At 6/03/2012 8:32 AM, Blogger PeakTrader said...

Here are some comparisons between Arizona and California (and, of course, California has huge budget deficits):

Arizona - California

Commercial Power (Cents/KwH) 8.86 12.79

Industrial Power (Cents/KwH) 6.01 10.66

Individual Income Tax (Highest Bracket) 4.54% 9.30%

Corporate Income Tax 6.97% 8.84%

State Sales Tax 6.6% 8.25%

At 6/03/2012 8:34 AM, Blogger PeakTrader said...

At 6/03/2012 8:39 AM, Blogger Rufus II said...

Of course, California is a donor state (they get back about $0.78 for every $1.00 paid to the Federal gummint,) whereas Az is a "Recipient" State.

That said,

Wind Power is so bad that TXU Energy (the largest retail electricity provider in Tx) is giving Electricity away from 10:00 PM to 06:00 AM.

At 6/03/2012 8:48 AM, Blogger Jon Murphy said...

All due respect, Rufus, that argument's a non sequitur.

AZ, CA, TX have large areas where wind and solar power can be easily collected. Conversely, CO, NH, MA, VT do not. Saying "you're wrong because it works in CA" is like saying "MA's economy benefits greatly from fishing, so it would work for Colorado, too." The situations are different. That's why national policies rarely work. Cultures, terrains, climates differ from state to state.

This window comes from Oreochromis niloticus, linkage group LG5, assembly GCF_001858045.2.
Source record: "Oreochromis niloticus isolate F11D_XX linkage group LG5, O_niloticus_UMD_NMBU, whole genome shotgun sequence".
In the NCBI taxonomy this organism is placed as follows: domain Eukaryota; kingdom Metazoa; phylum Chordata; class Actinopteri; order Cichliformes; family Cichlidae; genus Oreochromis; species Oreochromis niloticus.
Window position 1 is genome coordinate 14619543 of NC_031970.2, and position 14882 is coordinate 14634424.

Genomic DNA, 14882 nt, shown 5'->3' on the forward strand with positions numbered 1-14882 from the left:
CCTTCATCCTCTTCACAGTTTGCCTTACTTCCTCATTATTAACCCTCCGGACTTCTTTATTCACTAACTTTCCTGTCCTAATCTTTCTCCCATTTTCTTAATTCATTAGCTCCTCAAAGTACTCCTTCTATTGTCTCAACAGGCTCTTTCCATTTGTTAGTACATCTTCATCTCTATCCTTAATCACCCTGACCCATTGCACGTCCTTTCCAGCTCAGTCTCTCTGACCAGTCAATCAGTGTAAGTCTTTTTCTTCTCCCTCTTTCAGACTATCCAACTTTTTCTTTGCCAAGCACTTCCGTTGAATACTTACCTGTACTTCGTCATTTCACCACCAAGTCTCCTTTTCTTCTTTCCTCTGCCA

At 6/03/2012 8:48 AM, Blogger Jon Murphy said...

This comment has been removed by the author.

At 6/03/2012 8:50 AM, Blogger PeakTrader said...

Retail Price of Electricity between States (excludes taxes and budget deficits):

At 6/03/2012 8:51 AM, Blogger juandos said...

Stupid states pay more for electricity due to renewables programs

At 6/03/2012 8:58 AM, Blogger Rufus II said...

With even more due respect, Jon, a few days ago Germany generated approx 190,000 Megawatt Hrs of Electricity from Solar.

Have you checked out the lattitude of Germany?